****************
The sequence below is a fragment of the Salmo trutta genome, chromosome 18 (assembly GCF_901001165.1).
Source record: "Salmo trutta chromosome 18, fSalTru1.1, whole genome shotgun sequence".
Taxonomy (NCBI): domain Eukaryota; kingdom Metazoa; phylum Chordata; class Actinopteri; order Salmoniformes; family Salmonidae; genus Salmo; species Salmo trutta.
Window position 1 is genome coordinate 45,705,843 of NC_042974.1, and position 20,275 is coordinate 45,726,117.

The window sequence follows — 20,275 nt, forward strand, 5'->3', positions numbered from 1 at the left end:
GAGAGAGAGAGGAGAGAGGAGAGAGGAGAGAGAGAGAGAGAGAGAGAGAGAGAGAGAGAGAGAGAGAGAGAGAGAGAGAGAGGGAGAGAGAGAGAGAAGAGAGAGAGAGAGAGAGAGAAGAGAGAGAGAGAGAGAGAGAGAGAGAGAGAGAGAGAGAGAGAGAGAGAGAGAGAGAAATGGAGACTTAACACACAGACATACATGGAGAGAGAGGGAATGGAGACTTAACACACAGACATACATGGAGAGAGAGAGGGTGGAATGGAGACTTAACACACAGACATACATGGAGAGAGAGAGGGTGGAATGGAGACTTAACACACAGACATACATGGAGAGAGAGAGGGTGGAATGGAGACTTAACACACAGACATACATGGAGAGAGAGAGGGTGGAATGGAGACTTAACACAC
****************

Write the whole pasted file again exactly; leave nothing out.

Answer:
The sequence below is a fragment of the Salmo trutta genome, chromosome 18 (assembly GCF_901001165.1).
Source record: "Salmo trutta chromosome 18, fSalTru1.1, whole genome shotgun sequence".
Taxonomy (NCBI): domain Eukaryota; kingdom Metazoa; phylum Chordata; class Actinopteri; order Salmoniformes; family Salmonidae; genus Salmo; species Salmo trutta.
Window position 1 is genome coordinate 45,705,843 of NC_042974.1, and position 20,275 is coordinate 45,726,117.

The window sequence follows — 20,275 nt, forward strand, 5'->3', positions numbered from 1 at the left end:
GAGAGAGAGAGGAGAGAGGAGAGAGGAGAGAGAGAGAGAGAGAGAGAGAGAGAGAGAGAGAGAGAGAGAGAGAGAGAGAGAGGGAGAGAGAGAGAGAAGAGAGAGAGAGAGAGAGAGAAGAGAGAGAGAGAGAGAGAGAGAGAGAGAGAGAGAGAGAGAGAGAGAGAGAGAGAGAAATGGAGACTTAACACACAGACATACATGGAGAGAGAGGGAATGGAGACTTAACACACAGACATACATGGAGAGAGAGAGGGTGGAATGGAGACTTAACACACAGACATACATGGAGAGAGAGAGGGTGGAATGGAGACTTAACACACAGACATACATGGAGAGAGAGAGGGTGGAATGGAGACTTAACACACAGACATACATGGAGAGAGAGAGGGTGGAATGGAGACTTAACACAC